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As 2017 draws to a close, it’s a perfect time to recap OSHA and Health Canada’s regulatory activities regarding GHS, HazCom 2012 and WHMIS 2015 that have occurred this year. Let’s take a look back at what has happened, and paint a picture for the future of hazard communication.

  • OSHA Stakeholder Meetings on HazCom/ GHS – OSHA held public stakeholder meetings on June 20, 2017 and on November 14, 2017. At these meetings, OSHA:
    • discussed working papers on a labeling of sets and kits, combustible dust, and a global list of hazardous chemicals classified in according with GHS.
    • reaffirmed its intention to revise the Hazard Communication Standard (HCS) to align with Revision 7 of the GHS.
    • gathered input to be considered in preparation for the United Nations Sub Committee of Experts on the Globally Harmonized System of Classification and Labelling of Chemicals (UNSCEGHS) meeting to be held in Geneva, Switzerland on December 6-8, 2017.
  • OSHA and Health Canada Regulatory Cooperation Council (RCC) Activities 
    • In the RCC’s June 28, 2017 meeting topics discussed include:
      • Potential changes to the Health Canada’s WHMIS 2015 Hazardous Products Regulations (HPR) and OSHA’s HCS / HazCom 2012, to maintain alignment with GHS and address implementation issues.
      • Development of joint guidance document on labeling requirements for products under WHMIS 2015 and HCS 2012 ,:
      • Development of a joint guidance document on labeling requirements for Hazards Not Otherwise Classified (HNOC), Physical Hazards Not Otherwise Classified (PHNOC) and Health Hazards Not Otherwise Classified (HHNOC).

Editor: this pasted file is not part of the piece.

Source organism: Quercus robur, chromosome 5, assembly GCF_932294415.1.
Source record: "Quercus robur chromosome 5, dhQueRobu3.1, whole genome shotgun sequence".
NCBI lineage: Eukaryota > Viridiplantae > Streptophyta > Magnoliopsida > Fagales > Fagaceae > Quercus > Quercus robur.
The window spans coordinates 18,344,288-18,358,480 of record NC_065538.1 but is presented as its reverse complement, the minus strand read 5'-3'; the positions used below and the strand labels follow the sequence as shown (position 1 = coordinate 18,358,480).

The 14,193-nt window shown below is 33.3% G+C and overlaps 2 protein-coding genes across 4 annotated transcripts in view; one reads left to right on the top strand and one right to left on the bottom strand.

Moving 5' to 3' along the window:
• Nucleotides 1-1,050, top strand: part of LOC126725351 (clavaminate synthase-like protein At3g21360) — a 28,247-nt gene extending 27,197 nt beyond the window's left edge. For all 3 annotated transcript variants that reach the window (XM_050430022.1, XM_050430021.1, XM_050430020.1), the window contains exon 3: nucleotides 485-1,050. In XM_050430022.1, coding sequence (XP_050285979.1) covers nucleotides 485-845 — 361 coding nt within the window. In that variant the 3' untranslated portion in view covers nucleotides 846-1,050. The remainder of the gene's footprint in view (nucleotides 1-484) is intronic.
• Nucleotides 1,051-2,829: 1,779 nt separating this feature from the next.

• Consideration of subcategorizing Category 1 of Flammable Gases into 1A and 1B, including Category 3 for non-flammable aerosols, and adding a new hazard class for Desensitized Explosives to maintain alignment with the GHS.
      • Proposal by Health Canada to introduce prescribed concentration ranges in the new HPR, which suppliers could use to protect trade secret/ CBI on SDSs, in response to industry concerns. , that was later published as an official proposed amendment in the Canada Gazette Part  I on October 21, 2017 (
    • RCC Stakeholder Feedback requested by Government of Canada
      • Published a notice in the Canada Gazette requesting public views on progress to date in its regulatory cooperation work with the United States, and how best to address regulatory divergences between the United States and Canada. The public comment period closes January 8, 2018.
  • EPA Updates 2017 Tier II Reporting Forms to Align with HazCom/GHS Hazard Classifications– Reports due on March 1, 2018, use OSHA’s GHS-aligned HazCom hazard categories in place of the five categories EPA previously required since 1987. This update came about through a final rule issued on June 13, 2016 and will in part make it easier for employers complete their Tier II report, since they can refer to the hazards as they appear on hazardous product SDSs.

Let VelocityEHS Help!

For insight into the HazCom successes and failures reported by EHS professionals, download our 2017 Hazard Communication Survey. Be sure to check out our MSDSonline chemical management solutions, especially the award-winning MSDSonline HQ and HQ RegXR Accounts, featuring built-in GHS workplace labeling capabilities, including workplace label integrations with Brady, Avery and Graphic Products DuraLabel printers. Our SDS/Chemical Management Mobile App simplifies complex chemical inventory management tasks and provides on- and off-line employee access to SDSs. Other MSDSonline GHS/HazCom solutions include on-demand training coursesSDS AuthoringRegulatory Consulting Services, and on-demand compliance education via its Enviro and Safety Tool Kits. For additional HazCom guidance, you can also check out our wide variety of resources such as white papers and guides, including our unique OSHA Written HazCom Plan template, which gives you the guidance needed to develop a site-specific and compliant written plan. We look forward to hearing from you to discuss the ways our solutions can help you stay aligned with evolving HazCom requirements.